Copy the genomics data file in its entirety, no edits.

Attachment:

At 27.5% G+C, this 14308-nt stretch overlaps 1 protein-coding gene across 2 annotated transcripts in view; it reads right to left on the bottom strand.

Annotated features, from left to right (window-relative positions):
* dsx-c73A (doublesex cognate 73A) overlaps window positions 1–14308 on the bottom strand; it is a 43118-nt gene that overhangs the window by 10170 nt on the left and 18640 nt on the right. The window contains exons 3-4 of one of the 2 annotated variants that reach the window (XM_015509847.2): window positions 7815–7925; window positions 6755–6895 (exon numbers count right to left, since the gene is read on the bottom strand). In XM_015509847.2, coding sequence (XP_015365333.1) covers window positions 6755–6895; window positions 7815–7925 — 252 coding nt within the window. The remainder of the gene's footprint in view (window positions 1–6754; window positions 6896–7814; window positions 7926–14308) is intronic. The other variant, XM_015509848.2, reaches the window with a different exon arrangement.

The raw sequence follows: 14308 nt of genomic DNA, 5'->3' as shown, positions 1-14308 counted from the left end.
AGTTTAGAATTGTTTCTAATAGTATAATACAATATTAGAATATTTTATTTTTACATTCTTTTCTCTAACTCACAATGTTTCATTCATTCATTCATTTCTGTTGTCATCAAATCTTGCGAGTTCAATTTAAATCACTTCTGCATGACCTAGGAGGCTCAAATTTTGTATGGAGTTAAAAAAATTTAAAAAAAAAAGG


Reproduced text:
At 27.5% G+C, this 14308-nt stretch overlaps 1 protein-coding gene across 2 annotated transcripts in view; it reads right to left on the bottom strand.

Annotated features, from left to right (window-relative positions):
* dsx-c73A (doublesex cognate 73A) overlaps window positions 1–14308 on the bottom strand; it is a 43118-nt gene that overhangs the window by 10170 nt on the left and 18640 nt on the right. The window contains exons 3-4 of one of the 2 annotated variants that reach the window (XM_015509847.2): window positions 7815–7925; window positions 6755–6895 (exon numbers count right to left, since the gene is read on the bottom strand). In XM_015509847.2, coding sequence (XP_015365333.1) covers window positions 6755–6895; window positions 7815–7925 — 252 coding nt within the window. The remainder of the gene's footprint in view (window positions 1–6754; window positions 6896–7814; window positions 7926–14308) is intronic. The other variant, XM_015509848.2, reaches the window with a different exon arrangement.

The raw sequence follows: 14308 nt of genomic DNA, 5'->3' as shown, positions 1-14308 counted from the left end.
AGTTTAGAATTGTTTCTAATAGTATAATACAATATTAGAATATTTTATTTTTACATTCTTTTCTCTAACTCACAATGTTTCATTCATTCATTCATTTCTGTTGTCATCAAATCTTGCGAGTTCAATTTAAATCACTTCTGCATGACCTAGGAGGCTCAAATTTTGTATGGAGTTAAAAAAATTTAAAAAAAAAAGG